My son is now a senior in high school he has been in resources classes starting from elementary school on. I really need help though he just does not like to read no matter how much I preach the inportance of reading he just refuses to put any time or effort in reading! I am so at the end of my rope because he is in the 12th grade and is now 18 years old. His grades are good though that is surprising to me as well but every year he has failed the state requirement test in reading and math.. I listen to him read and he still stumbles through words he should know automatically... I would love the help of someone like the professor on Phil's show!! I am desperate I feel like a failure and I really want him to have confidence in reading for his own self esteem.. Is there any suggestions from anyone here that can help my family!! thanks for listening
 
October 6, 2006, 5:11 pm CDT

10/06 IQ Answer

Quote From: lakemaiden

I am 42 and all my life up until a year ago, I had to get at least 10-12 hours of sleep. Always sleepy. I also had depression, but lethargy was also with my life.  I finally had my thyroid tested. It was only borderline "normal" most doctors would say, just slightly lower than normal, but a naturopath said he had had success even when it was borderline. I went on Thyroid medication, and now my lifelong depression is GONE and I only now sleep 8 hours a night and actually wake up and am not sleepy or feel coma-like anymore! I feel so blessed and kiss the ground my naturopath walks on!! I tried so many antidepressants and the depression and the sleepiness ruined my life. I hope the girl on the show checks her thyroid too.
 My 16 year old son has been suffering with chronic fatigue for several months now.  It seems to have started following a trip to Mexico where he became violently ill from something he ate.  When he came back, he continued to suffer from stomach pain and cramping, diarrhea on and off and he could sleep for 17 or 18 hours a day.  After many tests and missing 2 months of school in total, the gastrointestinal specialist has diagnosed it as being post-infectious irritable bowel syndrome.  She really didn't have a diagnosis on the sleeping, but thought he might be depressed.  My son ended up having to drop two of his classes and repeated one in summer school.  He managed to get up and go to class in the summer most of the time, but now that he's back in school, he has struggled to get up in the morning and has been home for the past two weeks, feeling nauseous and sleeping till 5:30 or 6:00 p.m. or later, every day, so that he is only up, laying on the couch, for about 5 hours a day.    I did not see today's show but I heard about the girl who is 26 and sleeps 17 hours a day.  Has anyone else had a similar experience?  Do you think this Dr. Lawlis might have some answers?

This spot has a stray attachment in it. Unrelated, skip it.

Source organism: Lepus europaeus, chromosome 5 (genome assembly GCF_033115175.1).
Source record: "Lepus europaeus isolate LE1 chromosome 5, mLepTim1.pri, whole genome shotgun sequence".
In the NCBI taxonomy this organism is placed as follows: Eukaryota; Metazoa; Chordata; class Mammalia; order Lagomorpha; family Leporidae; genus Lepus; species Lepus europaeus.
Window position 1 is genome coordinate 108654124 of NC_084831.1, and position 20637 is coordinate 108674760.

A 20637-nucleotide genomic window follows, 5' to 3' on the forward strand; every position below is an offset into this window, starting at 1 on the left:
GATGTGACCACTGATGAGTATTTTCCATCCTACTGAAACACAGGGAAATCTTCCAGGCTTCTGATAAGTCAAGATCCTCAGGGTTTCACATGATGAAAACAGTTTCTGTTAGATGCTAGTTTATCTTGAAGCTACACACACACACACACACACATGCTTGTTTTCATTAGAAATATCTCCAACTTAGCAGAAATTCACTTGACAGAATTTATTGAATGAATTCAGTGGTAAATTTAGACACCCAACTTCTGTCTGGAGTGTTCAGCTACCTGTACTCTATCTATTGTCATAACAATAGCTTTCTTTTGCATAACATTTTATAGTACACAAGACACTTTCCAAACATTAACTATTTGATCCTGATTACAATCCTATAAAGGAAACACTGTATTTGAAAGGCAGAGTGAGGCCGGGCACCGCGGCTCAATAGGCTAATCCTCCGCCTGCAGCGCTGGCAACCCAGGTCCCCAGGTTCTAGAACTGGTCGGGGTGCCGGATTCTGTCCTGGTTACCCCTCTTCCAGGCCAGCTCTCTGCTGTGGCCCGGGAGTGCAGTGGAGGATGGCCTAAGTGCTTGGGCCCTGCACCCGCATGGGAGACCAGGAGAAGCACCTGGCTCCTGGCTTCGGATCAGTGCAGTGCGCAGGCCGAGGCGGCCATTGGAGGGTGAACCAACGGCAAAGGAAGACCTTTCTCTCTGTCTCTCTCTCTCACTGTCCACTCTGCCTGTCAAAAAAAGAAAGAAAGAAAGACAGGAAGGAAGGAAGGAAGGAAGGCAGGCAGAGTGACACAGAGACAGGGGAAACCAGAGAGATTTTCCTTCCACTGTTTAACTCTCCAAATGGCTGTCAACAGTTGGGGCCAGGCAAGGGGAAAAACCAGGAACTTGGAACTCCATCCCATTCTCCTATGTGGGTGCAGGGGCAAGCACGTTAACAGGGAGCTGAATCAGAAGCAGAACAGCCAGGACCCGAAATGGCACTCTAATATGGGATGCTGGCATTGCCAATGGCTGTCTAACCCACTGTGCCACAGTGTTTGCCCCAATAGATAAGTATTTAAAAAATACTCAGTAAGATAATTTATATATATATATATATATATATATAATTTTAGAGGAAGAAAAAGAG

October 6, 2006, 6:13 pm CDT

Reply to the IQ Answer

10/06/2006

 

To Dr. Phil and Dr. Lawless,

 

I am a man getting up in age and take a serious interest in your shows. For almost 50 years I struggled with psychological disorders such as PTSD, Anxiety and finally Depression when I realized just what kind of a predicament I was in. I watch most of the Dr. Phil Shows and have copied most in order to play them back so the message can sink in. I had a sort of bad time being able to remember in the 50 years of therapy what the therapist (Psychiatrist, Psychologist, Social Worker) said. My head would just block it out. At any rate, this should be legal, as they are for my personal use.

 

The point of this message is to say that your show hit the spot dead center for me and I learned a great deal about myself. I have never before in my entire life until I started watching these shows have someone explain what vitamins and such help and how the brain reacts. I am reasonably knowledgeable as to how the brain works. Anyway, this happens about once in every 6 to 10 shows or so. The information Dr. Lawless put forth today was extremely helpful, and I will purchase his book tomorrow. I am older than the people on this show and have solved most of my psychological problems. Only insomnia, if I do not take something for it, remains.